Philomena Lee represents thousands of women who might otherwise have lived fruitful lives and their children might have otherwise given Ireland educators, musicians, scientists, doctors, writers, productive happy people. The Catholic Church took all that away from its own country that supported it and was too loyal. The nuns and priests again were above the law, and were responsible for many innocent people living through tortuous frustration, thinking they had done something wrong, they were being punishes for their "sins." Young Michael/Andrew has memories of his mother, but feels as though he never belonged anywhere. His life may have been much different had the nuns at the Abbey treated Philomena with humaneness and respect, and maybe just a little love for God's "image and likeness." This search for the son and mother was well researched and very well written. I couldn't leave the book alone. I had to remind myself often that this is a true story. I could picture the roads in that part of Ireland and the old ruins since I've recently been to Tipperary. Now I want to return just to see the places Martin Sixsmith writes about. I also need to research some of the Nixon-Reagan years as this will help me understand how Michael lived during those conservative, stringent times. The photographs in the book are impressive. Thank you, Mr. Sixsmith, for including them.

I have recommended this book to many people. This needs to be known!
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94 of 105 people found the following review helpful
5.0 out of 5 stars Lost Child of Philomena Lee June 5, 2010
Format:Paperback|Verified Purchase
The adoption process run in Ireland by Catholic Authorities sold children for money, without regard for the women and their children, effectively exploiting Mothers and their children whose lives were forever affected by the inhumane deception and cruelty - State & Church benefited financially. Secrecy, lies and illegal practices were the order of the day at Sean Ross Abbey fully supported by strong political governmental connections.

"The Lost Child of Philomena Lee" by Michael Sixsmith is a tragically true story. At first I hesitated to buy it, 451 pages long, but once I started to read I couldn't put it down. Mike/Anthony Lee searched for years. He felt a strong connection with his Irish roots and hoped one day his Mother, Philomena Lee, might find him.

Women victims in these Prison type Religious Institutions served as slaves and used to breast feed their children (cost saving for the Convent) and then when no longer needed thrown out without any guidance, counseling or meaningful support, which made way for more inmates. It's a wonder that any of these women and their children survived.
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13 of 15 people found the following review helpful
5.0 out of 5 stars Compulsive reading October 3, 2013
Format:Kindle Edition|Verified Purchase
I found this book gripping, but desperately sad. I feel so sorry for all these women who were appallingly treated by the Catholic Church in Ireland (and in other countries). I can only hope that Philomena felt in some measure that her search had been worthwhile.
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33 of 42 people found the following review helpful
3.0 out of 5 stars One half of a real horror story. November 19, 2013
Format:Kindle Edition|Verified Purchase
This is one heck of story. Martin Sixsmith, in somewhat pedestrian style, tells the tale of the boy's situation, rather than the mother's. It's a tale that migrates, through an almost unbelievably cruel practice of the Catholic Church, in which unmarried mothers were pressured to relinquish the rights to their illegitimate children, to America, where well-heeled 'benefactors' gave them a 'good home'. His is a story of bewildering sexual identity, resulting in the eventual embrace of his homosexuality, his political aspirations and public charisma which propels him to the highest echelons of power and to his eventual struggle to find his mother, faced with his inevitable demise with the fatal disease of AIDS.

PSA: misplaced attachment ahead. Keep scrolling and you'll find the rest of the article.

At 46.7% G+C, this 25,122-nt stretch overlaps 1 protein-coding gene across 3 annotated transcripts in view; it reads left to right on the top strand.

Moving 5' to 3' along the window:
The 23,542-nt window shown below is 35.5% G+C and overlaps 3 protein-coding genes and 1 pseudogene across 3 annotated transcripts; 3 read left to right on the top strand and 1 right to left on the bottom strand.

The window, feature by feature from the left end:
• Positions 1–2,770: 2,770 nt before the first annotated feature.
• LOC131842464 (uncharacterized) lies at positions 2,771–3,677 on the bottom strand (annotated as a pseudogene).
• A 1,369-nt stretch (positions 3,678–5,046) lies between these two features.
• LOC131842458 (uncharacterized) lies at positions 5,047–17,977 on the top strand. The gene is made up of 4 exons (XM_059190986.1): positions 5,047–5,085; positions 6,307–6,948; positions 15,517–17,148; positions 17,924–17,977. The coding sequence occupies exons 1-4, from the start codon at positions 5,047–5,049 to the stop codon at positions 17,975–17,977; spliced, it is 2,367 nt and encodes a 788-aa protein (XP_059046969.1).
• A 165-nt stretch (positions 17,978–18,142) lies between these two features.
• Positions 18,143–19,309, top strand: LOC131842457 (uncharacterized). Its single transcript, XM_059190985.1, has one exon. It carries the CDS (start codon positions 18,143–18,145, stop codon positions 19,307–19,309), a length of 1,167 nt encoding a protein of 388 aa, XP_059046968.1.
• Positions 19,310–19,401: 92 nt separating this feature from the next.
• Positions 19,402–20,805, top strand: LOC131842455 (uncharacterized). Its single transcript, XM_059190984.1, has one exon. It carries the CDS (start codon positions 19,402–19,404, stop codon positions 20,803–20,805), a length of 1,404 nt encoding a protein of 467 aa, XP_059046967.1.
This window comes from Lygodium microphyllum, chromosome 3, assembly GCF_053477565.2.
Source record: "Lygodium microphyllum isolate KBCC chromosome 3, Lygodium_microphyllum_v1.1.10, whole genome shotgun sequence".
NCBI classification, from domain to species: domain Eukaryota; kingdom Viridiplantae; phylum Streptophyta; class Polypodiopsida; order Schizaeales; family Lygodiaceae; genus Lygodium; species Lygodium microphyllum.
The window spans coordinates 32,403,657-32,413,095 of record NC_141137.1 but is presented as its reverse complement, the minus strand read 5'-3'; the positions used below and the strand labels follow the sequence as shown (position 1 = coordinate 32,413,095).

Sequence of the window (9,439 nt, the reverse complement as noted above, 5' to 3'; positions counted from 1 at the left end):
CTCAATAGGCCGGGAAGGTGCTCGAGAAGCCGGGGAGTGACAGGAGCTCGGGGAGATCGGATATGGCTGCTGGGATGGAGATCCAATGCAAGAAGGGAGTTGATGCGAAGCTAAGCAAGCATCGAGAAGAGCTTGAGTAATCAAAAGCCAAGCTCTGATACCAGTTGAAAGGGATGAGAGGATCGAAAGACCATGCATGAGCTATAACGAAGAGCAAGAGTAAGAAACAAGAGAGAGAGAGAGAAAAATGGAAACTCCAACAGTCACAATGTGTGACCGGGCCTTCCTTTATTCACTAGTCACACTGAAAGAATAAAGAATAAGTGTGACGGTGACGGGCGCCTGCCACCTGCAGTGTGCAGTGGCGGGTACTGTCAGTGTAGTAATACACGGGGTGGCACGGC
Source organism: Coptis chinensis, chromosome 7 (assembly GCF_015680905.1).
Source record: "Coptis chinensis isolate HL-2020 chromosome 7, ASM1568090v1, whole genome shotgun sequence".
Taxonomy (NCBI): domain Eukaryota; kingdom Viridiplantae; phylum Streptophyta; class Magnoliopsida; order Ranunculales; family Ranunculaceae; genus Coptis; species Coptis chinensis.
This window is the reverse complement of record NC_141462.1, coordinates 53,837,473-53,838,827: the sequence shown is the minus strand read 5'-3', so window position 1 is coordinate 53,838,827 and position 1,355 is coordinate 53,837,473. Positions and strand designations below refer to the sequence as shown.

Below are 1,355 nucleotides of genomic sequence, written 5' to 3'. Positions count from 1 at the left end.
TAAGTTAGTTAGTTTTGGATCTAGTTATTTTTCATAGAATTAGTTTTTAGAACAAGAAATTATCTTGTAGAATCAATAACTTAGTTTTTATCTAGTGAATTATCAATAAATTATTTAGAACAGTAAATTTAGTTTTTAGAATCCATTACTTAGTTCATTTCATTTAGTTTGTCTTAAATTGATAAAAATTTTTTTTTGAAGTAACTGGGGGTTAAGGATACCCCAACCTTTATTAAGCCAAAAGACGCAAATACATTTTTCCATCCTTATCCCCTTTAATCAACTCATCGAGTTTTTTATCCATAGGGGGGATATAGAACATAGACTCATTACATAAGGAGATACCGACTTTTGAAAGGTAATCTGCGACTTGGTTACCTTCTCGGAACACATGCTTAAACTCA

This fascinating and emotionally powerful story is somewhat weakened by huge amounts of unnecessary detail and really packs a punch only when the two sides of the story begin to come together. For the mother's story, see the film adaptation, 'Philomena', in which Judi Dench gives a rivetting performance as the woman bearing the undeserved stigma of disgrace and suffering the torment of forcible separation from her beloved son.
Phil Burrows.
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Most Recent Customer Reviews
4.0 out of 5 stars A Pigeon Pair
Having greatly enjoyed the movie version of "Philomena" I found the written version a salutary addition and change of focus to the
subject of the child's life and... Read more
Published 8 hours ago by Jenny D.
4.0 out of 5 stars Type of Story
What a tragic story!
Sorry Anthony or Michael did not find his mother or his mother did not find him.
Published 19 hours ago by Donna Asire
5.0 out of 5 stars A beautifully written book about a tragic life
Martin Sixsmith tells a painful story with compassion and insight. This was an amazing book to read, personalising the plight of many children who found themselves torn from their... Read more
Published 4 days ago by Frances Anita Feldman
4.0 out of 5 stars A very moving read
A week ago I saw the movie Philomena, and was moved by the human drama that unfolded. It was funny, sad and ultimately tragic, and this made me want to read more. Read more
Published 5 days ago by mg stevenson
2.0 out of 5 stars Same book as Philomena Lee with Dame Judy Dench on the cover
It is the very same book, word for word, as the book called "Philomena Lee" with Dame Judy Dench on the cover with the author. Exact same wording!!! Don't be fooled. Read more
Published 5 days ago by E. Lowndes
5.0 out of 5 stars Sad but wonderful
Loved this book. Sad but uplifting. Loved the movie. Enjoyed the book even more. Tugs at the heartstrings but is uplifting as well.
Published 6 days ago by Ann Booker
5.0 out of 5 stars a must read
A well written , easy to read book. Recommended to read to understand what used to happen at those times. Be prepared to share some tears. The book is better than the movie.
Published 8 days ago by Swiss miss
5.0 out of 5 stars Philonena
loved the movie and loved the book "the Lost Child of Philomena Lee" as it balanced the whole story and filled in the blanks.
Published 11 days ago by Barbara Hempseed
5.0 out of 5 stars Highly recommended.
I enjoyed this book. Really well written. I found it hard to put down.
Very sad and made you understand why those children and their mothers had to keep searching for answers.
Published 12 days ago by Valerie O'Dell
4.0 out of 5 stars Unexpected
I purchased the book after seeing the movie, Philomena. I expected it to be basicly the same story, but expanded. It is not. Read more
Published 13 days ago by Sharon E. Musser